As President Gordon B. Hinckley used to say, "Oh, things will work out."  They always do.

Wednesday, June 26, 2013

The power of love

We traveled to the coast last week for one last family vacation before Jacob leaves on his mission.  As we drove over the mountain pass that is the last stretch before reaching the little town of Fort Bragg, I was reminded about how green and plush it becomes the closer you get to the coast.  On this particular drive, the change is dramatic.  You come up over a mountain pass and descend into a forest of pine trees.  The effects of the ocean moisture are almost immediate, and the side of the road is full of a great variety of plants.  The picture I am posting just shows a bit of how the plants go crazy along the coast.  It seems like just about anything can flourish by the coast (and does!)

More than once, the Spirit has gently taught me that love has this same effect on human life.  Almost anything can flourish (and will!) when living in an environment filled with love.  Sometimes I wonder what I can do to have the greatest effect on my children, and on the lives of those around me.  As I drove along the coast last week, looking at the abundance of plants and amazing flowers, I could almost hear a voice in my head say, "Love your children. Love your husband. Love others. "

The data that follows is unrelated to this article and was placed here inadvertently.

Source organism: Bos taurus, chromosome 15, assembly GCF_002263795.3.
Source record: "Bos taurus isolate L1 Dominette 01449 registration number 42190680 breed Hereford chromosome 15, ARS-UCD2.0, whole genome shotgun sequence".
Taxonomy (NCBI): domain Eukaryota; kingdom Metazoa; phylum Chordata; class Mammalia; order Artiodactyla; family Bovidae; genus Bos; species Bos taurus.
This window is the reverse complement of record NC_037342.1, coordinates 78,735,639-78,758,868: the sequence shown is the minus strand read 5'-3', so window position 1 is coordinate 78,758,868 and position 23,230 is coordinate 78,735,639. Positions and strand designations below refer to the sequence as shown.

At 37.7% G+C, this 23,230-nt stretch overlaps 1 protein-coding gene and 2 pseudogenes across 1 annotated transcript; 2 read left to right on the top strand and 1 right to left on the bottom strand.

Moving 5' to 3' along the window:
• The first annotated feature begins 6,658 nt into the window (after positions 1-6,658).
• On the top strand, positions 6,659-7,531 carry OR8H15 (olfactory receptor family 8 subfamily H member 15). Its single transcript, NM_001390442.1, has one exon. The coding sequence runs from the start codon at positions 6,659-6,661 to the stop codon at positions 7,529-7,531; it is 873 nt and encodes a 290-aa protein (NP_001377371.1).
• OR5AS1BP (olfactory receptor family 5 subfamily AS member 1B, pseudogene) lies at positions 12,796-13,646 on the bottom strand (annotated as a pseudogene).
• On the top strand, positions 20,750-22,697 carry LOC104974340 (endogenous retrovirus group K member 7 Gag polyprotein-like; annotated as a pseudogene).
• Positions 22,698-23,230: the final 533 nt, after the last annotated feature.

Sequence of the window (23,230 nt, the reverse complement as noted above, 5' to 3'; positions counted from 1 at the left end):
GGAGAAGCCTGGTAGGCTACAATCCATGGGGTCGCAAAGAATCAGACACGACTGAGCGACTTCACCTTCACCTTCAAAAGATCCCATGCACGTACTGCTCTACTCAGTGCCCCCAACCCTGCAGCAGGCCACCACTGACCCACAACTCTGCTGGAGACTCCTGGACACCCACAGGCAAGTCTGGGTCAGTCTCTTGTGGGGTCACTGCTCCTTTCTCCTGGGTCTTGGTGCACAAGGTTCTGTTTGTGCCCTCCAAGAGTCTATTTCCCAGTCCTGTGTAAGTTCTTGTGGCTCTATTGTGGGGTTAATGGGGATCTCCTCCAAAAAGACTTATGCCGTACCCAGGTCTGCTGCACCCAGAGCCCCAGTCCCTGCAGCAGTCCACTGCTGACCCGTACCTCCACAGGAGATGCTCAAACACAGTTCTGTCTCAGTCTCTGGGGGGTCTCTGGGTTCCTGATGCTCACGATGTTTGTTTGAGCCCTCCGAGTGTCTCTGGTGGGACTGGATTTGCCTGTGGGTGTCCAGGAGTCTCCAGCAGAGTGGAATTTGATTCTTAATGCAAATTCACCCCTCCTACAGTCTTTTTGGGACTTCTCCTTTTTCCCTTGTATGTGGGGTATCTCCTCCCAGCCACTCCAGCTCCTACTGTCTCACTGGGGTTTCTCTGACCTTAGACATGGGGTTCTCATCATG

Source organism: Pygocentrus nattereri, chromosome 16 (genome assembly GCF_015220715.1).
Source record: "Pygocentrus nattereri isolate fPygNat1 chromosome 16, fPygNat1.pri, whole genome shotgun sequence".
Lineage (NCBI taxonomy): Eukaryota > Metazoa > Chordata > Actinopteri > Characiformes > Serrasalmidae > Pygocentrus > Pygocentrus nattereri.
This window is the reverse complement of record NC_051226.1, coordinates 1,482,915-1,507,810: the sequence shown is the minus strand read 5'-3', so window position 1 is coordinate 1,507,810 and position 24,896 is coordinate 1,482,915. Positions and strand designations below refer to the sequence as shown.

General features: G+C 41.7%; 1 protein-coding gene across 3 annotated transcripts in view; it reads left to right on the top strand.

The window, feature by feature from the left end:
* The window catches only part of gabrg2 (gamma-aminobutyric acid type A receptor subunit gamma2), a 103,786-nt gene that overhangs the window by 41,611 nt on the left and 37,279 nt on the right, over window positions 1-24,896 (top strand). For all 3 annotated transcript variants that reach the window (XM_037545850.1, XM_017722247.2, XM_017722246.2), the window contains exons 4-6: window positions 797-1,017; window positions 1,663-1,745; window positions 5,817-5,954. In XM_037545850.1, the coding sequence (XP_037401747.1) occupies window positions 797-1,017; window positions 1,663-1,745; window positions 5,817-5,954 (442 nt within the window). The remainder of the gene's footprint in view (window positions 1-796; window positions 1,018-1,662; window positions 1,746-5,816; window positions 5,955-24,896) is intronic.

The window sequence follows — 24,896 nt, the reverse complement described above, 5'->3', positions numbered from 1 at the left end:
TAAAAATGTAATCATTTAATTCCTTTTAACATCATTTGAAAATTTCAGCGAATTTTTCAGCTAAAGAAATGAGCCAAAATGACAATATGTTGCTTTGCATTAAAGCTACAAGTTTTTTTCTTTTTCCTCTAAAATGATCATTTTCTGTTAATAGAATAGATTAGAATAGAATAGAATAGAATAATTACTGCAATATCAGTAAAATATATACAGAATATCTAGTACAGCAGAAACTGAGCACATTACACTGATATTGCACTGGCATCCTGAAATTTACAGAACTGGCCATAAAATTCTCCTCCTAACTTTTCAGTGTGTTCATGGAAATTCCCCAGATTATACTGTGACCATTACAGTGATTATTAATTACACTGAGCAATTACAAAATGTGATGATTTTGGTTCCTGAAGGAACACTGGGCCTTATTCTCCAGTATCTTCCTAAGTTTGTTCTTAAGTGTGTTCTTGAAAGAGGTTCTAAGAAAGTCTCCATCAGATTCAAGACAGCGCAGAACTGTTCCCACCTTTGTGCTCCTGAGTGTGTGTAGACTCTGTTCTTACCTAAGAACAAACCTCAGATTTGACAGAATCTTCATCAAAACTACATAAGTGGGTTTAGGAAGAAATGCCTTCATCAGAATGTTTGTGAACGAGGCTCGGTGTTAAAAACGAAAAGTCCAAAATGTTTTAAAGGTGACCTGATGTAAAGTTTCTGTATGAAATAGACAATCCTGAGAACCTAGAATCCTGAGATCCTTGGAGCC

This reminds me of my favorite quote from the book Les Miserables. It comes at the end when Jean Valjean is saying goodbye.  He tells Marius and Cosette, " Love each other dearly always.  There is scarcely anything else in the world but that: to love one another."